Burglary, commonly referred to as “breaking and entering” is defined by California Penal Code section 459, as the entering of a structure or locked vehicle with the intent to commit theft or a felony therein. Second degree burglary is a “wobbler”, meaning that it can be charged as either a felony or a misdemeanor. Where it is charged as a misdemeanor, second degree burglary is punishable by up to a 1 year in county jail and a fine of up to $1000. Where second degree burglary is charged as a felony it may be punished by up to 3 years. Fortunately though, since the realignment, second degree burglary may now be sentenced pursuant to Penal Code section 1170(h), meaning that the convicted may serve his term in the county jail with the potential of more liberal custody credit and an earlier release date. However, where the burglary is of an inhabited dwelling, it will be charged as burglary in the first degree, which is a felony under all circumstances. Burglary in the first degree is punishable by up to 6 years in state prison. First degree burglary is considered a serious felony, and is therefore subject to three strikes sentencing. Where the burglary conviction is a third or even a second strike, the sentence is dramatically increased and the ability of the defendant to earn custody credits and be paroled is severely restricted or eliminated. Where a first or second striker defendant is charged in the same proceeding for multiple felonies (even where those felonies are not strikes themselves) committed on separate occasions and arising from separate facts, then the sentence(s) for those felonies must be served consecutively.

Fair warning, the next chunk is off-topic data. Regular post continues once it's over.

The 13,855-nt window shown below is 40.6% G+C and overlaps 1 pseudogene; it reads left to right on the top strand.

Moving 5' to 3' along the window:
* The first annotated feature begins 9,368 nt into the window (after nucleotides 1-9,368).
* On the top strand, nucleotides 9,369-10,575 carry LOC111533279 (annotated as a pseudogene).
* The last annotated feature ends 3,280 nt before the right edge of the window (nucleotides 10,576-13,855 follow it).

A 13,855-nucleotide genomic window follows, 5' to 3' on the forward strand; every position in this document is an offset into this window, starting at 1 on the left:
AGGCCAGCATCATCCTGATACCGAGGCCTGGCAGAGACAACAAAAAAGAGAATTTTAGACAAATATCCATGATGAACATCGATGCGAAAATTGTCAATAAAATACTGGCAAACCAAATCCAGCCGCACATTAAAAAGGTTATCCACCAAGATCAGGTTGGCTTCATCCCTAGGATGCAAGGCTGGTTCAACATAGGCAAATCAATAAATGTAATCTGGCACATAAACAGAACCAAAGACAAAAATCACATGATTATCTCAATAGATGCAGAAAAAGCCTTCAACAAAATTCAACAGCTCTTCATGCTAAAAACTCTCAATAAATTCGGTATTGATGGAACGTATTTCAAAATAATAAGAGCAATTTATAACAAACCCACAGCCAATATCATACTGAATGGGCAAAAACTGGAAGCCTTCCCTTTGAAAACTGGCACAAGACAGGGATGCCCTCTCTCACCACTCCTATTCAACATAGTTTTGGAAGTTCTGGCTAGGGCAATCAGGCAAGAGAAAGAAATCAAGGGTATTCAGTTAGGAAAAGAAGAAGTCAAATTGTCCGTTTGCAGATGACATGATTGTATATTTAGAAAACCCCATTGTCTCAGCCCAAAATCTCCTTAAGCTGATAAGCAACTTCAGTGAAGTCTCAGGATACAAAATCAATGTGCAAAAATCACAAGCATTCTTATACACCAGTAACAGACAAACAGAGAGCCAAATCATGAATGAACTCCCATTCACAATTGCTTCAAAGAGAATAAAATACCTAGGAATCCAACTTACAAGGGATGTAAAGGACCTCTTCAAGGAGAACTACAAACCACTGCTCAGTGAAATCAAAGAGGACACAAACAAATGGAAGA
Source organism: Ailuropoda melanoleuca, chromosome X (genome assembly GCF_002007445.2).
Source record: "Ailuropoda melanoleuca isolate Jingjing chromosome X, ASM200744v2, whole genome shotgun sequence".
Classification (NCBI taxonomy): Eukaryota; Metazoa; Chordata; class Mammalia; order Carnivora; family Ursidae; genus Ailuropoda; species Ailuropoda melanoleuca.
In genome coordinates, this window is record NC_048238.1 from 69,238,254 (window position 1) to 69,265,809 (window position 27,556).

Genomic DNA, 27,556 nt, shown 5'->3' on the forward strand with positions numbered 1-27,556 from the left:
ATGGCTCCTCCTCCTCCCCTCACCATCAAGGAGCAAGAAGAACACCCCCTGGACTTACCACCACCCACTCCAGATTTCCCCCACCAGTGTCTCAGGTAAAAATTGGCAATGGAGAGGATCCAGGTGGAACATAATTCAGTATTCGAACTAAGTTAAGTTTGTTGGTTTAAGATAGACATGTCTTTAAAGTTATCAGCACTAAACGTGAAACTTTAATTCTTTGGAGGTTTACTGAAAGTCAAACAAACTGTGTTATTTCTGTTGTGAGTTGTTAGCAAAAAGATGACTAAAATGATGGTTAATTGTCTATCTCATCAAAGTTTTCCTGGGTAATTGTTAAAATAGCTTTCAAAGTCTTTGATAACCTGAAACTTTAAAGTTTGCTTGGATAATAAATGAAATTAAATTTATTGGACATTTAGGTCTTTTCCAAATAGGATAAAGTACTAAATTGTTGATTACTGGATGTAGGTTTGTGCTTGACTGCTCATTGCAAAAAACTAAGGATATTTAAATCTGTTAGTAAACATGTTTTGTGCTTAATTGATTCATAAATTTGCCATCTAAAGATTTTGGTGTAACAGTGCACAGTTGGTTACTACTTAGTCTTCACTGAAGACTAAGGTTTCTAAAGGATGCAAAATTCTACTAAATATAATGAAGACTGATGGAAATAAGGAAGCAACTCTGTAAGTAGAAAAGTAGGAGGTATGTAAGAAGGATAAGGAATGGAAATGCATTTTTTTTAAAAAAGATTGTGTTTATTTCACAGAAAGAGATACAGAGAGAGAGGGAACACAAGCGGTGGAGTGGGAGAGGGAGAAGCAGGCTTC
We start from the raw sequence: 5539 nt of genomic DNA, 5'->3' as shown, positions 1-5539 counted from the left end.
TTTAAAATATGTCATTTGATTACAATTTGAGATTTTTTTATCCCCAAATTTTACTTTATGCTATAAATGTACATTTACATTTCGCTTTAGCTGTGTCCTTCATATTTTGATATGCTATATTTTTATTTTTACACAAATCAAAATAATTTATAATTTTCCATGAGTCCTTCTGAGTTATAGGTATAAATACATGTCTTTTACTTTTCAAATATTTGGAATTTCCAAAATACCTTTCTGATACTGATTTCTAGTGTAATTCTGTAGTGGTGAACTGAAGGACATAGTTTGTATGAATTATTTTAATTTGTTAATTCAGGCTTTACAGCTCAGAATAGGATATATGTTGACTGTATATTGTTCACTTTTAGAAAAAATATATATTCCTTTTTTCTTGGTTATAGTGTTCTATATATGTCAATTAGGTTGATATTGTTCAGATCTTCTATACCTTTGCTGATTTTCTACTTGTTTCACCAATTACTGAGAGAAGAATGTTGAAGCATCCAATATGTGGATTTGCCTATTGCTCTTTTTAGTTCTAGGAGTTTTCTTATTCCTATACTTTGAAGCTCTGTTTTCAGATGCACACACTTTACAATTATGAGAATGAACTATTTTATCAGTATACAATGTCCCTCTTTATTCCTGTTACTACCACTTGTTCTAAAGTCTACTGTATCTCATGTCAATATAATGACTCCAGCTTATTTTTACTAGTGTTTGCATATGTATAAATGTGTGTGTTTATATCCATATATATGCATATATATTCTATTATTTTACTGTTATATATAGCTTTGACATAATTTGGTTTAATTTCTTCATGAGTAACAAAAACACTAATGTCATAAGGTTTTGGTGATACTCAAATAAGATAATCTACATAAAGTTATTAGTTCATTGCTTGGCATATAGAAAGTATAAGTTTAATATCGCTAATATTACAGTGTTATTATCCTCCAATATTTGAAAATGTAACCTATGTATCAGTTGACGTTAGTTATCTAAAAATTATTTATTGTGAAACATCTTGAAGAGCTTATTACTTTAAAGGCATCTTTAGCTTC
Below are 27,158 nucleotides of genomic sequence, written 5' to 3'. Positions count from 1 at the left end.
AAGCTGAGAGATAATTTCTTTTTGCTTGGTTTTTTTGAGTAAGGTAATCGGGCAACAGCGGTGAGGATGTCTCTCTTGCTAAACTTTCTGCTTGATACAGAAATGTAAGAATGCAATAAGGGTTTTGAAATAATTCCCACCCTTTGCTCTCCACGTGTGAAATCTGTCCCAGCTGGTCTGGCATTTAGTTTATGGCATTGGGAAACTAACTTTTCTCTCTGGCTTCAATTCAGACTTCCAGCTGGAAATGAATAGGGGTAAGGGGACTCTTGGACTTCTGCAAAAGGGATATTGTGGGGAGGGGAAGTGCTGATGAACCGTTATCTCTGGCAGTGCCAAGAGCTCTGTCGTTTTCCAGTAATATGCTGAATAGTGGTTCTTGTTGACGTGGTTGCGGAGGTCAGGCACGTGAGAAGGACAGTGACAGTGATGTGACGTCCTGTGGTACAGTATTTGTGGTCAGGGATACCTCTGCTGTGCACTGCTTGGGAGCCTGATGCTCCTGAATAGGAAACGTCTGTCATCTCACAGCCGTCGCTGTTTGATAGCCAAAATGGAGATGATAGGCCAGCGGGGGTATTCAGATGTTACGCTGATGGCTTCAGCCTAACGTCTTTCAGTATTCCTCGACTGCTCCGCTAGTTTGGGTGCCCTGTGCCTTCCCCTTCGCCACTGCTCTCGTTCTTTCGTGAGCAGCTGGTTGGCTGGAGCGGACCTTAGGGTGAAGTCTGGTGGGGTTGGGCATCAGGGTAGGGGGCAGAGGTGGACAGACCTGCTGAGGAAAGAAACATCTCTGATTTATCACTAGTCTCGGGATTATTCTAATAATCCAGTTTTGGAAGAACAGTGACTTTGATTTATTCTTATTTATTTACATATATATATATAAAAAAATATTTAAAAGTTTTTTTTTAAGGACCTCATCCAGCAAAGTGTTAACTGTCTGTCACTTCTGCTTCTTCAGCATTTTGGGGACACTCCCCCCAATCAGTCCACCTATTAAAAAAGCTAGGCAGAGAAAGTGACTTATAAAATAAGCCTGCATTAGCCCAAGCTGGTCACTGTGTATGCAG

Like other theft crimes, burglary is a specific intent crime meaning the prosecution is required to prove the contents of the defendant’s mind in order to sustain a conviction. Proving that a defendant “intended” to commit a theft or felony at the moment he entered the structure must necessarily be proved by circumstantial evidence. When a jury considers circumstantial evidence tending towards guilt, reasonable doubt and the California jury instruction on point requires a jury to acquit a defendant where there is also circumstantial evidence tending towards innocence. An experienced criminal defense attorney must be an expert in arguing this point.

In a first degree burglary strike case, a skilled defense attorney may be able to move the court to dismiss a strike pursuant to Penal Code section 1385 through a Romero motion. Because of the draconian severity of strike cases, it is important to consult a criminal defense attorney if you were arrested and are being charged with robbery.

The information contained on this website represents opinion only and is not intended to, nor should be relied on as legal advice of any kind. Should you wish to consult with an attorney, contact an attorney at the Law Office of Jesse Terrell at (323) 638-4712.
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